After yesterday fell apart for Bill Shorten on the campaign trail courtesy of errant candidates on asylum seekers and a highly damaging outbreak of speculation about a deal with the Greens — fanned entirely by the Greens themselves — today went a bit pear-shaped for Malcolm Turnbull. He was meant to spend the day out in Fiona Scott’s seat of Lindsay, in far western Sydney, which Labor needs a 3% swing to win back. The train trip out to Penrith was fine, according to the Prime Minister, but things went badly after that. First, Turnbull was grilled about education at a community centre visit by a local businesswoman — not his favourite topic given Labor is campaigning heavily on it. Then he was forced to make policy on the fly when he was asked about possible changes to the retrospective superannuation changes announced last week, which Julie Bishop yesterday flagged would be the subject of consultation. No changes, Turnbull declared, which renders any consultation rather moot and actually makes the government’s problem on the issue worse — and which is going to be overtaken by events because there’s no way that policy will remain intact.

Turnbull then tried to explain the super changes and produced an epic 300-word answer that would have been impossible to shrink to a soundfeast, let alone a soundbite. Then journalists zeroed in the main issue in Lindsay — the hostility of Abbott-aligned Liberal forces in NSW to her support for Turnbull during the leadership contest last September — and Scott’s unwillingness to say whom she supported. Turnbull also lauded Scott’s intellect (yes, really). But Scott, when invited to discuss superannuation, immediately deferred back to Turnbull, leaving the assembled throng none the wiser about the powerful intellect she wields. The Turnbull camp evidently decided discretion was the better part of valour and cancelled the following event, a walkabout at the local Westfield shopping centre. They were running late for other events back in town, was the official explanation. Quite.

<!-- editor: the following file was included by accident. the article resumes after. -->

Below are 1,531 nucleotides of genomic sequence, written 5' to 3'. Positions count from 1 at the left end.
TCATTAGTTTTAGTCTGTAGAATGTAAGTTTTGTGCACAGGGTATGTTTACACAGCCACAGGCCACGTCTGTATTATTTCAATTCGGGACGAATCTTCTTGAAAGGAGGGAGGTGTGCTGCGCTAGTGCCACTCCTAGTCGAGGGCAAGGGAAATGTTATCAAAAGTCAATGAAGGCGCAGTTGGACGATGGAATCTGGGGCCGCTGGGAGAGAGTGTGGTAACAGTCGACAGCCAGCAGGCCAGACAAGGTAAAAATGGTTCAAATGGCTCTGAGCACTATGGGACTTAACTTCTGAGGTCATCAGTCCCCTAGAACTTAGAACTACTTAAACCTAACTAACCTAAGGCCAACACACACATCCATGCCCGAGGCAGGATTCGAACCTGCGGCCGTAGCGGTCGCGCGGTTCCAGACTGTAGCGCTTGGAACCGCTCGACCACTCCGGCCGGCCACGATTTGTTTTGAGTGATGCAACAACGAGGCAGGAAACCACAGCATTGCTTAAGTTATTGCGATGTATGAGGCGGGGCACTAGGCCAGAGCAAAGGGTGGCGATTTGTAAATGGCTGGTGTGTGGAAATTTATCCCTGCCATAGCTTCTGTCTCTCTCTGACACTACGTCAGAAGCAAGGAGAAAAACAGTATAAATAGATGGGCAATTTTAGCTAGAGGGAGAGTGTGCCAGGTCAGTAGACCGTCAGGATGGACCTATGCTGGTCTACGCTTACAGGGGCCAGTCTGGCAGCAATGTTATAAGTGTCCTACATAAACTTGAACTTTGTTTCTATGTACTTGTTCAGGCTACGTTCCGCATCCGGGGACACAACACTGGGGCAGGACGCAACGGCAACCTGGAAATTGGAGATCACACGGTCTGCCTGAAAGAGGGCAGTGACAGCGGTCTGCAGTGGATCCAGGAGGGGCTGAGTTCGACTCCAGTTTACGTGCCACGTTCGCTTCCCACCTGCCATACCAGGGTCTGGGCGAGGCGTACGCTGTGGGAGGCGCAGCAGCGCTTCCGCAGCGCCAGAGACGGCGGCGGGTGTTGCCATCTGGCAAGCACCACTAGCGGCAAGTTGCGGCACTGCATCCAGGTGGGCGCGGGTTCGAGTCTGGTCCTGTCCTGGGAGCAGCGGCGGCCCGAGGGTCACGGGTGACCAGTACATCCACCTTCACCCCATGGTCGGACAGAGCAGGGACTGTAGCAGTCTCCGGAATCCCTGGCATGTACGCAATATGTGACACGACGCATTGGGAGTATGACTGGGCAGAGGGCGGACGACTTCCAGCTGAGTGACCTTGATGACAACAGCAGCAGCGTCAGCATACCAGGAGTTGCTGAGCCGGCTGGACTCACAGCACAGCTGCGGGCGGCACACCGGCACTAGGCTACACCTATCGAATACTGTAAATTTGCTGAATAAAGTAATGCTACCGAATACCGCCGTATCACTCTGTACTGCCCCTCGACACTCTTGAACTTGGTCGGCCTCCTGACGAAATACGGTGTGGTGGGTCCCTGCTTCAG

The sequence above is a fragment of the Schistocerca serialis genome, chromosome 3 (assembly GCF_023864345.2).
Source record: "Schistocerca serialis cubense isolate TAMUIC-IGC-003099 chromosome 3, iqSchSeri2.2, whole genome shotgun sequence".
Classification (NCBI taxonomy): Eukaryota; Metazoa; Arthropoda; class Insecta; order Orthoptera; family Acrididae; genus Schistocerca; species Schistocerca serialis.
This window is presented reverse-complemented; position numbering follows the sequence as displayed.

As a Crikey subscriber and someone who began working as a journalist in 1957, I am passionate about the importance of independent media like Crikey. I met a lot of Australians from many walks of life during my career and did my best to share their stories honestly and fairly with their fellow citizens.

And I never forgot how important it is to hold politicians to account. Crikey does that – something that is more important now than ever before in Australia.

Liz
North Stradbroke Island, QLD

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